If Sen. Schumer Is Serious About Letting State Marijuana Experiments Work, Here’s What He Should Do

Appearing on MSNBC Monday morning, Sen. Chuck Schumer (D-NY) offered some ambivalent support — but support nonetheless — for allowing states to experiment with less restrictive marijuana laws. “I’m a little cautious on this,” he told interviewer Chuck Todd, but Schumer would also like to “see how the state experiments work” in places like Colorado and Washington that have outright legalized marijuana under state law.

Based on his comments to Todd, no one should expect Schumer to be the keynote speaker at a legalization event any time soon. While Schumer rejected the suggestion that the federal government should “crack down” on marijuana in states where it is legal, he seemed to view his preferred outcome — waiting to see how state experiments play out — as in tension with immediate liberalization of marijuana laws at the federal level. “I’d be a little cautious here at the federal level,” Schumer noted, adding that he would like to “see the laboratories of the states, see their outcomes before we make a decision.”

The problem with this wait-and-see approach, however, is that the states’ ability to experiment is currently hindered by federal enforcement of nationwide marijuana laws. Currently, marijuana dispensaries are operating almost entirely on a cash basis because federal money laundering law prevents them from depositing their money in banks — although Attorney General Eric Holder recently announced that changes may be coming soon to these regulations. The IRS will not permit marijuana businesses to deduct any of their business-related expenses, driving up the cost of operating such a business.

And, of course, there’s the looming threat of a federal prosecution. Although the Justice Department announced last August that federal prosecutors should scale back prosecutions of marijuana dispensaries that are “demonstrably in compliance with a strong and effective [state] regulatory system,” at least one U.S. Attorney suggested that she will continue to pursue dispensaries. And even if marijuana prosecutions halt entirely under the Justice Department’s current policy, there’s no guarantee that this policy will remain in effect during the next administration — or even that it will remain in effect during this administration. The Justice Department announced three major changes to its marijuana policy since President Obama took office, first loosening restrictions on marijuana in states where it is legal, then tightening those restrictions, then loosening them once again.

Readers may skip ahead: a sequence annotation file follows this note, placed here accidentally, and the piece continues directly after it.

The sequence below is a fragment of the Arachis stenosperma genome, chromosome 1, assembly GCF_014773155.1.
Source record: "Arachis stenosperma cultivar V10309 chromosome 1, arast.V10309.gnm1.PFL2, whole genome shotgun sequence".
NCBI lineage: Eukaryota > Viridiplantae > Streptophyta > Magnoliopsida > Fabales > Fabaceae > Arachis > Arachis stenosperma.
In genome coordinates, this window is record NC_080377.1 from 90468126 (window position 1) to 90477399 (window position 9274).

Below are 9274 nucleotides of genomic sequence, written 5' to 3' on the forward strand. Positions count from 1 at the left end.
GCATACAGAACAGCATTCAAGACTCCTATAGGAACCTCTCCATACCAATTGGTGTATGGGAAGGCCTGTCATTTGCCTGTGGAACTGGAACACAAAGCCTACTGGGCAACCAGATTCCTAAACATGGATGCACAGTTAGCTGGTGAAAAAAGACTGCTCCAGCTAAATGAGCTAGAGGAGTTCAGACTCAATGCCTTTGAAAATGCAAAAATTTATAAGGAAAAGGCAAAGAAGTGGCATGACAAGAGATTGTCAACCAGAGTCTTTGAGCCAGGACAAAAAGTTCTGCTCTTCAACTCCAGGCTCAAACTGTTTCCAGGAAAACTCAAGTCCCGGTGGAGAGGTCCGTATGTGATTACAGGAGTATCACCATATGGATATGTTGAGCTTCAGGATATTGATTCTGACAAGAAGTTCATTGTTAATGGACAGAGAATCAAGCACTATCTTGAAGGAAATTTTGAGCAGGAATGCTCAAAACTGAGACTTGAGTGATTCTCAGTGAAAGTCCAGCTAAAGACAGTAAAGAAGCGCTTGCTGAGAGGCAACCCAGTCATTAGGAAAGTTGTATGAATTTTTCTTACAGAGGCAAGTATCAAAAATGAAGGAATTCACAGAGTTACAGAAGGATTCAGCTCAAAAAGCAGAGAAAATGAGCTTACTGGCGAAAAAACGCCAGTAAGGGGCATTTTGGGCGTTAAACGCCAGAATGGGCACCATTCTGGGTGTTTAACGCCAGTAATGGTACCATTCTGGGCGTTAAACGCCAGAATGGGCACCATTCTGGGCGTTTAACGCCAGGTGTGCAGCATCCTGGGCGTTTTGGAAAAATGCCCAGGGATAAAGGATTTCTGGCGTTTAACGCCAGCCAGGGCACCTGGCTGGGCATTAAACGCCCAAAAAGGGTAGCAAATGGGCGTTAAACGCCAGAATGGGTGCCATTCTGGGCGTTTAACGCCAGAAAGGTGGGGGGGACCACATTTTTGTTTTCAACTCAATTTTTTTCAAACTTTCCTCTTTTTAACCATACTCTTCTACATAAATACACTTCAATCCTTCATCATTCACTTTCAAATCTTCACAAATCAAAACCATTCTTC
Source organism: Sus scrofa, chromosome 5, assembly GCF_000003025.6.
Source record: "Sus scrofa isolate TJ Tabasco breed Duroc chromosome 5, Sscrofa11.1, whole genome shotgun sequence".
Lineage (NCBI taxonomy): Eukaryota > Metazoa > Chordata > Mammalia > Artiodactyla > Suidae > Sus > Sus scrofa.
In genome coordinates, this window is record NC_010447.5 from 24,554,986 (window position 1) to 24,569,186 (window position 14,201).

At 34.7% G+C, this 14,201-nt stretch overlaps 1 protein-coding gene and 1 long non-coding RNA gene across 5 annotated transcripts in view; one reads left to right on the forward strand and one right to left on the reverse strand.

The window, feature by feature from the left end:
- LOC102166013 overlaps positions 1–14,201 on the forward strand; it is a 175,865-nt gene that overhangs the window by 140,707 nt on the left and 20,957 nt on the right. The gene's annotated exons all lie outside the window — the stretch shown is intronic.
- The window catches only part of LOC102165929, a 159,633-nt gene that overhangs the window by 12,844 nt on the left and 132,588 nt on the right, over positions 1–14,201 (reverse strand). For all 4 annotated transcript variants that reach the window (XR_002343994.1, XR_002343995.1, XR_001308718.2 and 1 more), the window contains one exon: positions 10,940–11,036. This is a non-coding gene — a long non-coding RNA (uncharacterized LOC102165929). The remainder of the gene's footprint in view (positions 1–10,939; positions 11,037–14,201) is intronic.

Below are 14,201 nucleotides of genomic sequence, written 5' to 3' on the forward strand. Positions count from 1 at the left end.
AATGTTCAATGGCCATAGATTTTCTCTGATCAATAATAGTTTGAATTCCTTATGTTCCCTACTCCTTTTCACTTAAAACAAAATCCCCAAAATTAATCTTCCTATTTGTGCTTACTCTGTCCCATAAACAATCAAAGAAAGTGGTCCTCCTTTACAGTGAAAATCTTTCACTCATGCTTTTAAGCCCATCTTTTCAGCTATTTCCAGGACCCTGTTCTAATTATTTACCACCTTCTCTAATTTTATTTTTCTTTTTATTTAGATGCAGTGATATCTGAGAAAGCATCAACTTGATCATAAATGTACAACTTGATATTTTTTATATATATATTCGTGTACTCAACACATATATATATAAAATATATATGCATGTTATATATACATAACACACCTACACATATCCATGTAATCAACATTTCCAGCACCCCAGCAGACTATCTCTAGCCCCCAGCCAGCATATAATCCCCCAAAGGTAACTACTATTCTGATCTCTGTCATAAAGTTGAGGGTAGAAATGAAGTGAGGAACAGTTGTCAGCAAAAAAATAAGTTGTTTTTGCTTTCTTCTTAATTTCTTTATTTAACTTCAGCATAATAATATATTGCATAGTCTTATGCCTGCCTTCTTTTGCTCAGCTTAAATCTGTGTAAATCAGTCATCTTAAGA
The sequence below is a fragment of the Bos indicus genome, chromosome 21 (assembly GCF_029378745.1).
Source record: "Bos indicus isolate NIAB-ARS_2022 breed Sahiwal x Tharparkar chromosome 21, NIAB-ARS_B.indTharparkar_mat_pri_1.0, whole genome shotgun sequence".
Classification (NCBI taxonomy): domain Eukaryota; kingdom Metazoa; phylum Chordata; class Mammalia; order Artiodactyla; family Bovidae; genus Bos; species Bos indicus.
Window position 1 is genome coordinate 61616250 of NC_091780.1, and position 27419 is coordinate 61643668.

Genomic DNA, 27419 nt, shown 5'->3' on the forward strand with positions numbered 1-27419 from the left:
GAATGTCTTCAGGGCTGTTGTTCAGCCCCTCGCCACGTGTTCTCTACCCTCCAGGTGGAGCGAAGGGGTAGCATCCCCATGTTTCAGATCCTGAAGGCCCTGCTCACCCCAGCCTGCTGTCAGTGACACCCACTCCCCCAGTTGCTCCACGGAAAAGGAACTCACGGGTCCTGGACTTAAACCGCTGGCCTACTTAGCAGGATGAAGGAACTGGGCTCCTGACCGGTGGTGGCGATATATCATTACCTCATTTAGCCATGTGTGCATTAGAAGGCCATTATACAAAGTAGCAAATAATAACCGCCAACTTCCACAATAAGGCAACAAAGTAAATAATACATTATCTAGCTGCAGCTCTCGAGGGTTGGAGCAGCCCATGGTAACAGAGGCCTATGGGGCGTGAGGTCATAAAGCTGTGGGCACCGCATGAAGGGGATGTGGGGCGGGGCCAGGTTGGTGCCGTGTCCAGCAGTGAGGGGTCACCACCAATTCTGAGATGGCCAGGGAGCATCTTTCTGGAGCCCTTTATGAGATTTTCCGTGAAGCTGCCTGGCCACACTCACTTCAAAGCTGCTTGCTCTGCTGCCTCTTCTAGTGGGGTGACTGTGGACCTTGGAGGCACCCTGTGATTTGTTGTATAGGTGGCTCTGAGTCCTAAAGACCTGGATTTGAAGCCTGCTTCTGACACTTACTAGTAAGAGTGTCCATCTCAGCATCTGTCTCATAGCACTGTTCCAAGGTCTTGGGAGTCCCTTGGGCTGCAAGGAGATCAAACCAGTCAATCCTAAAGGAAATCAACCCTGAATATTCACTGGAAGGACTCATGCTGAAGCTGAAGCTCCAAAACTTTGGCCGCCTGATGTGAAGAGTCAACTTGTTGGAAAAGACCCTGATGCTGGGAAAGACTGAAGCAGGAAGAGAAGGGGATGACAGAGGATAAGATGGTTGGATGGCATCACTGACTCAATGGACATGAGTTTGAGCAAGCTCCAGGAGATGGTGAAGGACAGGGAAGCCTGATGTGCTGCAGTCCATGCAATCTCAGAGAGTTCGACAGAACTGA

So it’s awful difficult for someone who wants to “experiment” with opening a new marijuana dispensary to take advantage of the “laboratories of the states” when this degree of uncertainty hangs over their operation. The Justice Department could announce tomorrow, or on the first day of the next administration, that they intend to prosecute anyone who runs a dispensary that is legal under state law.

The solution to this problem, if Schumer is serious about letting states experiment with more permissive marijuana laws, is to allow states to conduct this experiment without the looming threat of federal enforcement actions. In 2012, for example, Rep. Diana DeGette (D-CO) introduced bipartisan legislation that exempts states where voters have legalized marijuana from the provision of the Controlled Substances Act dealing with that drug. The best way for Schumer to allow state experimentation to take place would be to back similar legislation in the Senate.

Schumer probably would not be alone if he backed such a bill. Senate Judiciary Chair Patrick Leahy (D-VT), for example, wrote a letter to the director of the Office of National Drug Control Policy hinting that he would support “amend[ing] the Federal Controlled Substances Act to allow possession of up to one ounce of marijuana, at least in jurisdictions where it is legal under state law.” Sen. Rand Paul (R-KY) also called for allowing states to decide more questions of marijuana policy. And Sen. Cory Booker (D-NJ) denounced the “so-called War on Drugs” altogether — “we are pouring huge amounts of our public resources into this current effort that are bleeding our public treasury and unnecessarily undermining human potential.”